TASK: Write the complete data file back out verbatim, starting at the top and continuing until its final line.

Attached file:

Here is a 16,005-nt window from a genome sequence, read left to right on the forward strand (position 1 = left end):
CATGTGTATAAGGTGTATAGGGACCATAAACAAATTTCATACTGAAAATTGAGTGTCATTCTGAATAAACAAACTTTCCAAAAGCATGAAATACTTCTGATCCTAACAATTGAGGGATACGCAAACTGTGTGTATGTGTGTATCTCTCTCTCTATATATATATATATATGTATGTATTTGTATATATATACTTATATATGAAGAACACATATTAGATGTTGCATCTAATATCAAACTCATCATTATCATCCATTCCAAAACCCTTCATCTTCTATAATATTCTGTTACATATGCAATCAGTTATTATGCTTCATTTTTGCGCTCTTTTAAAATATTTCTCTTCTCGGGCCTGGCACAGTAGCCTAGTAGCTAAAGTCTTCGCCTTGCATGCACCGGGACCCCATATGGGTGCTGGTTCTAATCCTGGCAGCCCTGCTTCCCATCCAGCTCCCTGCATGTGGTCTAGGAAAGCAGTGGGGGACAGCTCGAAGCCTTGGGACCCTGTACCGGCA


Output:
Here is a 16,005-nt window from a genome sequence, read left to right on the forward strand (position 1 = left end):
CATGTGTATAAGGTGTATAGGGACCATAAACAAATTTCATACTGAAAATTGAGTGTCATTCTGAATAAACAAACTTTCCAAAAGCATGAAATACTTCTGATCCTAACAATTGAGGGATACGCAAACTGTGTGTATGTGTGTATCTCTCTCTCTATATATATATATATATGTATGTATTTGTATATATATACTTATATATGAAGAACACATATTAGATGTTGCATCTAATATCAAACTCATCATTATCATCCATTCCAAAACCCTTCATCTTCTATAATATTCTGTTACATATGCAATCAGTTATTATGCTTCATTTTTGCGCTCTTTTAAAATATTTCTCTTCTCGGGCCTGGCACAGTAGCCTAGTAGCTAAAGTCTTCGCCTTGCATGCACCGGGACCCCATATGGGTGCTGGTTCTAATCCTGGCAGCCCTGCTTCCCATCCAGCTCCCTGCATGTGGTCTAGGAAAGCAGTGGGGGACAGCTCGAAGCCTTGGGACCCTGTACCGGCA